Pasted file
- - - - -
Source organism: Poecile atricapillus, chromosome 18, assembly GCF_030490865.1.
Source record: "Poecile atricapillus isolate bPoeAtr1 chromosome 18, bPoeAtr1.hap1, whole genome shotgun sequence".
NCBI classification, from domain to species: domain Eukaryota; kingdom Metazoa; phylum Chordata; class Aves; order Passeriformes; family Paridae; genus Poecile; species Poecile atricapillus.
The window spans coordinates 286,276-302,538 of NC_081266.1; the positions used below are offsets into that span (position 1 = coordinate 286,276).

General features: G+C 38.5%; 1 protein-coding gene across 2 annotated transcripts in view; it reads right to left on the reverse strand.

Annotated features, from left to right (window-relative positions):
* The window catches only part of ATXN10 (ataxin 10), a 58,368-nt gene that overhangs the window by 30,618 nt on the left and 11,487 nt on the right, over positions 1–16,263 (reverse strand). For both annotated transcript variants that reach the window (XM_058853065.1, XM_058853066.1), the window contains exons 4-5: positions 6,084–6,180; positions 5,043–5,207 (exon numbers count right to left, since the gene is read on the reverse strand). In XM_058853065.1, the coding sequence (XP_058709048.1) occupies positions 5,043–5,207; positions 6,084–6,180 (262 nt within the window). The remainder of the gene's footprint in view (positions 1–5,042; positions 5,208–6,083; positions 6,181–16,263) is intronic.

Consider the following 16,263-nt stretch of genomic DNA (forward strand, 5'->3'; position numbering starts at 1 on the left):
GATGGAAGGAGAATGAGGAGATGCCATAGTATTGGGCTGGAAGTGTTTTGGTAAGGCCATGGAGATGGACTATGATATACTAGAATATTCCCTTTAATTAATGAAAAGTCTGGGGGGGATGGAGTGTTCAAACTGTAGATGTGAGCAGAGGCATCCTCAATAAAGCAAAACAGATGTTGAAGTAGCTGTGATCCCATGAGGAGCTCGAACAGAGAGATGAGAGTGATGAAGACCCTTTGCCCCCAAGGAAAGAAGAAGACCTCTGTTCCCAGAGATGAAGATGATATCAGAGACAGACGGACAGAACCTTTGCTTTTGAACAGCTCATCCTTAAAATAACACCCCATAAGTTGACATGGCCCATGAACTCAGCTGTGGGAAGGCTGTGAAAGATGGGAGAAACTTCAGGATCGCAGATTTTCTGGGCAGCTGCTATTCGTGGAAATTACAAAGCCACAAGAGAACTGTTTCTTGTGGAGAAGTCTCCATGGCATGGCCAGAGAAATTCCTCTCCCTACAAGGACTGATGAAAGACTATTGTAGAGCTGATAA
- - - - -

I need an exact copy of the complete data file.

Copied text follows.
Source organism: Poecile atricapillus, chromosome 18, assembly GCF_030490865.1.
Source record: "Poecile atricapillus isolate bPoeAtr1 chromosome 18, bPoeAtr1.hap1, whole genome shotgun sequence".
NCBI classification, from domain to species: domain Eukaryota; kingdom Metazoa; phylum Chordata; class Aves; order Passeriformes; family Paridae; genus Poecile; species Poecile atricapillus.
The window spans coordinates 286,276-302,538 of NC_081266.1; the positions used below are offsets into that span (position 1 = coordinate 286,276).

General features: G+C 38.5%; 1 protein-coding gene across 2 annotated transcripts in view; it reads right to left on the reverse strand.

Annotated features, from left to right (window-relative positions):
* The window catches only part of ATXN10 (ataxin 10), a 58,368-nt gene that overhangs the window by 30,618 nt on the left and 11,487 nt on the right, over positions 1–16,263 (reverse strand). For both annotated transcript variants that reach the window (XM_058853065.1, XM_058853066.1), the window contains exons 4-5: positions 6,084–6,180; positions 5,043–5,207 (exon numbers count right to left, since the gene is read on the reverse strand). In XM_058853065.1, the coding sequence (XP_058709048.1) occupies positions 5,043–5,207; positions 6,084–6,180 (262 nt within the window). The remainder of the gene's footprint in view (positions 1–5,042; positions 5,208–6,083; positions 6,181–16,263) is intronic.

Consider the following 16,263-nt stretch of genomic DNA (forward strand, 5'->3'; position numbering starts at 1 on the left):
GATGGAAGGAGAATGAGGAGATGCCATAGTATTGGGCTGGAAGTGTTTTGGTAAGGCCATGGAGATGGACTATGATATACTAGAATATTCCCTTTAATTAATGAAAAGTCTGGGGGGGATGGAGTGTTCAAACTGTAGATGTGAGCAGAGGCATCCTCAATAAAGCAAAACAGATGTTGAAGTAGCTGTGATCCCATGAGGAGCTCGAACAGAGAGATGAGAGTGATGAAGACCCTTTGCCCCCAAGGAAAGAAGAAGACCTCTGTTCCCAGAGATGAAGATGATATCAGAGACAGACGGACAGAACCTTTGCTTTTGAACAGCTCATCCTTAAAATAACACCCCATAAGTTGACATGGCCCATGAACTCAGCTGTGGGAAGGCTGTGAAAGATGGGAGAAACTTCAGGATCGCAGATTTTCTGGGCAGCTGCTATTCGTGGAAATTACAAAGCCACAAGAGAACTGTTTCTTGTGGAGAAGTCTCCATGGCATGGCCAGAGAAATTCCTCTCCCTACAAGGACTGATGAAAGACTATTGTAGAGCTGATAA